5. Effective, personalized feedback
Prior to self-paced learning, I would offer general feedback to the entire class about check-in responses instead of giving individual students. I might say:
"I've noticed that some check-ins simply list a lot of facts about the subject of the question, but do not answer the question. For example, if a question asks how the pyramids reflect the values of the Ancient Egyptians, I'm reading some laundry lists of facts about pyramids, but nothing about the values that the pyramids represent."
I realized that presenting group feedback fell flat because often students felt like the advice didn’t apply to them. When I give direct feedback to students individually, they know that I’m talking about their work specifically. It resonated more deeply than when I would offer feedback to the whole class at once.
Self-paced learning boosts confidence
Self-paced learning has proven to be an effective way to allow my students to customize their learning environment to fit their needs as learners. It also shows them that I trust them to design their own learning, gives them a sense of responsibility for their academics, boosts confidence in their choices and allows me to give direct, immediate feedback to each student at least once a day.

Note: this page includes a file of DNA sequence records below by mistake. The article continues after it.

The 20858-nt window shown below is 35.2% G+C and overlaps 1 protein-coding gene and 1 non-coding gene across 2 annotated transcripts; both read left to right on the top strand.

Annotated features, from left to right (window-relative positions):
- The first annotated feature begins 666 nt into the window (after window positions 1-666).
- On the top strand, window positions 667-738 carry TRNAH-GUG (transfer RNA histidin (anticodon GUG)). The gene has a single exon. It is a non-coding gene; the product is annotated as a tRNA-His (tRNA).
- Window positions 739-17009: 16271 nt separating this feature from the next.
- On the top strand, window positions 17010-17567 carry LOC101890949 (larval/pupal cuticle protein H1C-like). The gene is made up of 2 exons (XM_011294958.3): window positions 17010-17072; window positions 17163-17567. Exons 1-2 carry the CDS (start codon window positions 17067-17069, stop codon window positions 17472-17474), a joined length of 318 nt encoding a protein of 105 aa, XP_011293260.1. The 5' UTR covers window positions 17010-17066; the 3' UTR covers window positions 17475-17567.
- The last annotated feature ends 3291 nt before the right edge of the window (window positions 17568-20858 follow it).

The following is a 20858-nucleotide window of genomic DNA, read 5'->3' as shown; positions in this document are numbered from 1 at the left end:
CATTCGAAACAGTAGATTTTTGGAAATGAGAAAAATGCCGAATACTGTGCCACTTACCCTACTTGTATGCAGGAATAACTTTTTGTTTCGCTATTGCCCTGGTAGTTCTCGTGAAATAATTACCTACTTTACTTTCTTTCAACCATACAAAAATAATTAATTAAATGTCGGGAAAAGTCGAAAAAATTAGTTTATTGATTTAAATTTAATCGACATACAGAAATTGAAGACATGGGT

On top of that, students use technology every day to access online interactives, which gives them endless possibilities to show their learning.
As educators, we exhaust ourselves trying to figure out how to best teach our students individually. Self-paced learning allows students to show for themselves how they best learn and to gain valuable information about their own learning that they can carry with them for life. Self-paced learning truly transforms a classroom.
Watch the video below to learn more about the self-paced classroom:
Catherine Stanley is a sixth grade English language arts and social studies teacher at Gravelly Hill Middle School. She believes in student-teacher relationships to foster success in the classroom. Connect with her on Twitter @TeachStanley. This is an updated version of a blog post that originally published on Nov. 19, 2019.